Written by Oscar Holland, CNN
With its diverse cast of surfers, skaters, bodybuilders, aging hippies and street performers, Los Angeles’ Venice Beach retains some of the bohemian charm that once put it at the heart of American pop culture.
The neighborhood’s 50s and 60s heydays (when it spawned artists like The Doors and members of the Beat Generation) may have long since passed. But amid an influx of tech companies and tourists, who visit Venice in the millions each year, it is still a hub for the free-spirited, according to Israel-born photographer Dotan Saguy, who has spent the last three years documenting life on and around the beach.
“There’s a bit of a circus-like atmosphere,” said Saguy, an LA resident, during a phone interview.
“You’ll walk along the boardwalk and see people playing racquetball, basketball or handball, and then you’ll see surfers passing through, or people lifting weights at the Muscle Beach gym.
“Meanwhile, you’ll find a whole bunch of hippies, tourists, people on drugs, homeless people and people with mental illness screaming incomprehensible things. Then you’ve got skateboarders zig-zagging between people, and all the mom-and-pop stores selling ice cream and fries.
“It’s just a very vibrant place that has a mix of many different sports and cultures.”
A bodybuilder practices a pose backstage at the Mr. and Mrs. Muscle Beach Competition. Credit: Dotan Saguy
Saguy has collected almost 70 of his images into a new book, “Venice Beach: The Last Days of a Bohemian Paradise.” Some of the most striking photographs include oiled up bodybuilders preparing for competition and shaggy-haired musicians holding a sign reading, “Touring USA fueled by kindness.”
The collection captures a motionless energy reminiscent of the celebrated French street photographer Henri Cartier-Bresson, who Saguy names as an influence. And, true to Cartier-Bresson’s artistic tradition, the 47-year-old chose to shoot the series in black and white.
“I wanted to show the timeless aspect of Venice,” he said of the decision. “You can’t really date the photos … and that was by design. I wanted to show Venice the way that it’s been for the last 30 years.
“Venice is very colorful — and not always in the most aesthetic way. You’ll have tourists with bright red T-shirts ruining photos. So it’s easier to shoot in black in white, because you don’t have those distractions and you can really focus on the characters.”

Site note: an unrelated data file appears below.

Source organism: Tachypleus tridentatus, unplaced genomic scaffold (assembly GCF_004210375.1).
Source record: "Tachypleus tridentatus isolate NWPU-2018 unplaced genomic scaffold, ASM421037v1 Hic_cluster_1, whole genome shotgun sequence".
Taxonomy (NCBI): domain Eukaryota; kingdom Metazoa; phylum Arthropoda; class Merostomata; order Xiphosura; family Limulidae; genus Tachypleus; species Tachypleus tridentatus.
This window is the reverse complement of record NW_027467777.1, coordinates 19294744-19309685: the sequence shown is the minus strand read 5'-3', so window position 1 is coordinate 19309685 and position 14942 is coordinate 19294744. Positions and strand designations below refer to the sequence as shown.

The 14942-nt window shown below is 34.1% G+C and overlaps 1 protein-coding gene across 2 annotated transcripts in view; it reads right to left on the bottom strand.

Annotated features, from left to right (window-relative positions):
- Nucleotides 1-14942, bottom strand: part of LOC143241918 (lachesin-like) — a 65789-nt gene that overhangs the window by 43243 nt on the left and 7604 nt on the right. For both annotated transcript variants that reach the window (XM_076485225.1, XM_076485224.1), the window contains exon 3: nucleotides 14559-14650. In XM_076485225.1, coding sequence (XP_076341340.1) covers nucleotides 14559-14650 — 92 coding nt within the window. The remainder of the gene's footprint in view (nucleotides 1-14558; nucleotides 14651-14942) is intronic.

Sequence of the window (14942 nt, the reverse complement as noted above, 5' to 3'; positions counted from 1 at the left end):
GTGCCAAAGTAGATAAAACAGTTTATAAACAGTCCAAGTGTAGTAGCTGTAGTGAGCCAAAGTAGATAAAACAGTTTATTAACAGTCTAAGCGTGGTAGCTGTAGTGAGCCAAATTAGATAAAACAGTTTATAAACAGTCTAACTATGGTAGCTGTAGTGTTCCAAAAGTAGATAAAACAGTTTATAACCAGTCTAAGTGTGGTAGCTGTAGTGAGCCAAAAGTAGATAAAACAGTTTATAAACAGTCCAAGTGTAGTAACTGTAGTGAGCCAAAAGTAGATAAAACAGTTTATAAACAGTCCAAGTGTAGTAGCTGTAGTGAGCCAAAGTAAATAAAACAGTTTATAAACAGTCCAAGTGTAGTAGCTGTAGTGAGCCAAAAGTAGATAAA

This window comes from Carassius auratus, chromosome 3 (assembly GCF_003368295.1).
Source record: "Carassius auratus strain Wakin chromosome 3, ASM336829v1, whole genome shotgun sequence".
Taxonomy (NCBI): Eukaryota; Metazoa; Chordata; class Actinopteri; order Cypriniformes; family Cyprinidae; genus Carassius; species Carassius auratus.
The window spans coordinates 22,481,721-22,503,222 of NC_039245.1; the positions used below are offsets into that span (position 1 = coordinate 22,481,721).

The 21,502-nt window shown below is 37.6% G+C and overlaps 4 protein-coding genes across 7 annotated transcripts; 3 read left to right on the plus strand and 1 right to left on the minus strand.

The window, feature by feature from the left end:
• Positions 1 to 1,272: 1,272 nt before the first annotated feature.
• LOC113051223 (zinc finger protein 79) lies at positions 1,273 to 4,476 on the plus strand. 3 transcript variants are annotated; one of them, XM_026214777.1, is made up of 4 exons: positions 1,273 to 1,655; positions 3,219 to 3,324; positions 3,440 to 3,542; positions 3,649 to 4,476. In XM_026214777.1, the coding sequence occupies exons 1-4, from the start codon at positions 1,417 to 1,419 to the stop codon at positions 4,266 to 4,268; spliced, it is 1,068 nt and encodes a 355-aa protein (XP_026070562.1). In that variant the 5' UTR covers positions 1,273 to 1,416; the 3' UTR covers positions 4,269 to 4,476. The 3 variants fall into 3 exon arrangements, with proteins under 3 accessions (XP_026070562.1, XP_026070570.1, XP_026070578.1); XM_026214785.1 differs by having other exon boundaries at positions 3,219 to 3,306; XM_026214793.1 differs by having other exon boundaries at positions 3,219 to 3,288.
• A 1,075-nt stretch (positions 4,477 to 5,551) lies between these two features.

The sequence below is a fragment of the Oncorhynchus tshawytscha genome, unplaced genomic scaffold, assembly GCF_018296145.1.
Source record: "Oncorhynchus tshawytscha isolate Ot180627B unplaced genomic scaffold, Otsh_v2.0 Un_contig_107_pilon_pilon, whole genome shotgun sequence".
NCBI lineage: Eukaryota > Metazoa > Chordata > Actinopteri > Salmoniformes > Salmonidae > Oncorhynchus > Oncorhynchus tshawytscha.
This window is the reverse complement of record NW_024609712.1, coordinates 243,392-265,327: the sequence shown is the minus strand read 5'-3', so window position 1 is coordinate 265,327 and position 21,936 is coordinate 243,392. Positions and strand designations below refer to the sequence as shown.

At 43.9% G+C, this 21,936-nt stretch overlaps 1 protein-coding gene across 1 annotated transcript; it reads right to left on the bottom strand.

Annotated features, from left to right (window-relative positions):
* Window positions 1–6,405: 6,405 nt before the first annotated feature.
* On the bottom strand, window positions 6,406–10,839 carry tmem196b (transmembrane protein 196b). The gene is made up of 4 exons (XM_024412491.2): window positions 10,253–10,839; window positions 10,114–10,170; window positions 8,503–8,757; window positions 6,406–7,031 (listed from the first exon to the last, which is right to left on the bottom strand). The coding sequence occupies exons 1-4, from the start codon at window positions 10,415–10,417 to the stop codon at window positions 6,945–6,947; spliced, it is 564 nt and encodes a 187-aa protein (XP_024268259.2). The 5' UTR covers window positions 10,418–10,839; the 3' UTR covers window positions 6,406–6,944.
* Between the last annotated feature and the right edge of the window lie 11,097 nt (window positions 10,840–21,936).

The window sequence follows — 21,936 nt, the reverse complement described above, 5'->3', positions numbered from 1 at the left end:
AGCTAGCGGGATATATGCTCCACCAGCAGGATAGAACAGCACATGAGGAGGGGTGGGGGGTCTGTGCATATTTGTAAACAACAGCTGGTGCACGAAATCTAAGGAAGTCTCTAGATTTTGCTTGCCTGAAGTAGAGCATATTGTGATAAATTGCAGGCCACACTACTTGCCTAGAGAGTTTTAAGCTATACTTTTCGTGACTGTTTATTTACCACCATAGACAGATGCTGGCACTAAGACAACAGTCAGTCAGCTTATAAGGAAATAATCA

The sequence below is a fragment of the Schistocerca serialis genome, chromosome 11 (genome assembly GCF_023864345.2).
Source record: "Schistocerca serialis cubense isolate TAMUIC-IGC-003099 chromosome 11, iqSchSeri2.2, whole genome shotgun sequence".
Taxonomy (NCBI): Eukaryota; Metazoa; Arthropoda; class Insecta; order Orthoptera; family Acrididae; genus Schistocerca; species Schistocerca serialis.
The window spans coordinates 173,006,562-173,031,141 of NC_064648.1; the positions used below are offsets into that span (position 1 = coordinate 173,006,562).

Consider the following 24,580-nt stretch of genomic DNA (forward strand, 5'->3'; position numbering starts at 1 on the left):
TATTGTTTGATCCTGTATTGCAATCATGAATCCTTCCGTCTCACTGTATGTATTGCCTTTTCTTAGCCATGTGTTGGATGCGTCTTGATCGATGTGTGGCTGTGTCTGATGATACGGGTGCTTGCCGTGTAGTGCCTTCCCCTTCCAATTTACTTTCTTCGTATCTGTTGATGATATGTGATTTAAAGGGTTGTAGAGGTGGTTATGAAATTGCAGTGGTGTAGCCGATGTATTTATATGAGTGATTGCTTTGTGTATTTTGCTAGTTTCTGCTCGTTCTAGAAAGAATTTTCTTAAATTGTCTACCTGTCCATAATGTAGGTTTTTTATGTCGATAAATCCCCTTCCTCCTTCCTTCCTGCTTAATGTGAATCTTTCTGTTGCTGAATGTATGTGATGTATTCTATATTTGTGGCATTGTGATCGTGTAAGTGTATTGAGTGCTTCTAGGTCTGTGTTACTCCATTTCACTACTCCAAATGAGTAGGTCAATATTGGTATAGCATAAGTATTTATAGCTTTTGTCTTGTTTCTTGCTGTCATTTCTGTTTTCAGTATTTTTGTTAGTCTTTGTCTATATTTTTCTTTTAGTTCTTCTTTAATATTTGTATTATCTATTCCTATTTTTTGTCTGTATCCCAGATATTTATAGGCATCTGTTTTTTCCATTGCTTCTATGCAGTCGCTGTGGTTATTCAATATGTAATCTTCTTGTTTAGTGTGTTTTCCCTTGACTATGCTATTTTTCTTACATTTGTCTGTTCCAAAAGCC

A man known as “Jingles” who promotes animal rights and veganism from a booth on the Venice Boardwalk. Credit: Dotan Saguy
Despite its laid-back subject matter, the collection serves as a gentle rallying cry against the gentrification that Saguy has seen unfold since moving to LA from Paris in 2003.
Street musicians on a bench on the Venice Beach Boardwalk Credit: Dotan Saguy
The photographer said that many in Venice’s community have been priced out by rising rents. He claims that one of his book’s subjects is currently fighting eviction after a developer bought her apartment block.
“If you go to Venice Beach on the weekend you’ll bump into a whole bunch of people who look and behave like locals, but they’re (actually former residents) who only come back on weekends, because they live 20, 30 or 40 miles away.
“It comes back to its old self on weekends, but during the week its much emptier. The people you see there are (often) affluent newcomers. They might be carrying a surfboard, but they live in 2- or 3-million dollar condos.”
As well as documenting lifestyles that are slowly disappearing from sight, Saguy wants his images to raise awareness of — and help protect — the community’s unique culture.
“There’s a resilience to Venice, and I think locals are very aware of preserving what’s there. So I think, to some extent, that I’m hopeful,” he said, suggesting that the 1.5-mile-long boardwalk’s popularity with tourists may afford it a certain protection.
“It’s the goose that laid the golden egg,” he added. “And they’re afraid to kill the goose.”